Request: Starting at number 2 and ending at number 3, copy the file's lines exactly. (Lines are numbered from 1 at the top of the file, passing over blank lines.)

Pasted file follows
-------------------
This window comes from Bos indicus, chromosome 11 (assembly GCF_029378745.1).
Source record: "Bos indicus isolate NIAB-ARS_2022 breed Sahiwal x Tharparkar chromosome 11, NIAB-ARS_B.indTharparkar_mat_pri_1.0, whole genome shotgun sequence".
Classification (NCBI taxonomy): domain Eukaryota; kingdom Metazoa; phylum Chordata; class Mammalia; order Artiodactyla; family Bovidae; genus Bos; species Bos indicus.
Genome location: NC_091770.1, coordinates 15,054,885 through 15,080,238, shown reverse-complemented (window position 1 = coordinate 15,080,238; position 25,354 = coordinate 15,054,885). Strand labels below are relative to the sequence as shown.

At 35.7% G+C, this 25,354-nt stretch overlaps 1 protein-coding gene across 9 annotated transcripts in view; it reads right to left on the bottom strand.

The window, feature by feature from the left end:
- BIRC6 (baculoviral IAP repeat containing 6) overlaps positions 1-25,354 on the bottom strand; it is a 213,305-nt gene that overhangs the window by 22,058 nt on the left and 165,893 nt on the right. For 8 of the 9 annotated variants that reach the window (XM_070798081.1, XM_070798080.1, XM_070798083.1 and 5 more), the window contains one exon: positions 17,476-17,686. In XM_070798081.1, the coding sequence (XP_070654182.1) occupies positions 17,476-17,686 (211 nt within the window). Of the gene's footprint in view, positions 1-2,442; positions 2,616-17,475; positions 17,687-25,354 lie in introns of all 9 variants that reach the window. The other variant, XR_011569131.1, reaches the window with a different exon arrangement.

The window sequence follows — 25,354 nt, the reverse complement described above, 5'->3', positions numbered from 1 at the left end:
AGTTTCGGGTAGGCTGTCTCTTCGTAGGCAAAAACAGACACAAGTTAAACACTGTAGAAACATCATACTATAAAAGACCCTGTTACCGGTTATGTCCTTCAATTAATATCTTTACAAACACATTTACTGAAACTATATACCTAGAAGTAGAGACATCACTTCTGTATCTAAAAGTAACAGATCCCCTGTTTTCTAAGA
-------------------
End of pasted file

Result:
Source record: "Bos indicus isolate NIAB-ARS_2022 breed Sahiwal x Tharparkar chromosome 11, NIAB-ARS_B.indTharparkar_mat_pri_1.0, whole genome shotgun sequence".
Classification (NCBI taxonomy): domain Eukaryota; kingdom Metazoa; phylum Chordata; class Mammalia; order Artiodactyla; family Bovidae; genus Bos; species Bos indicus.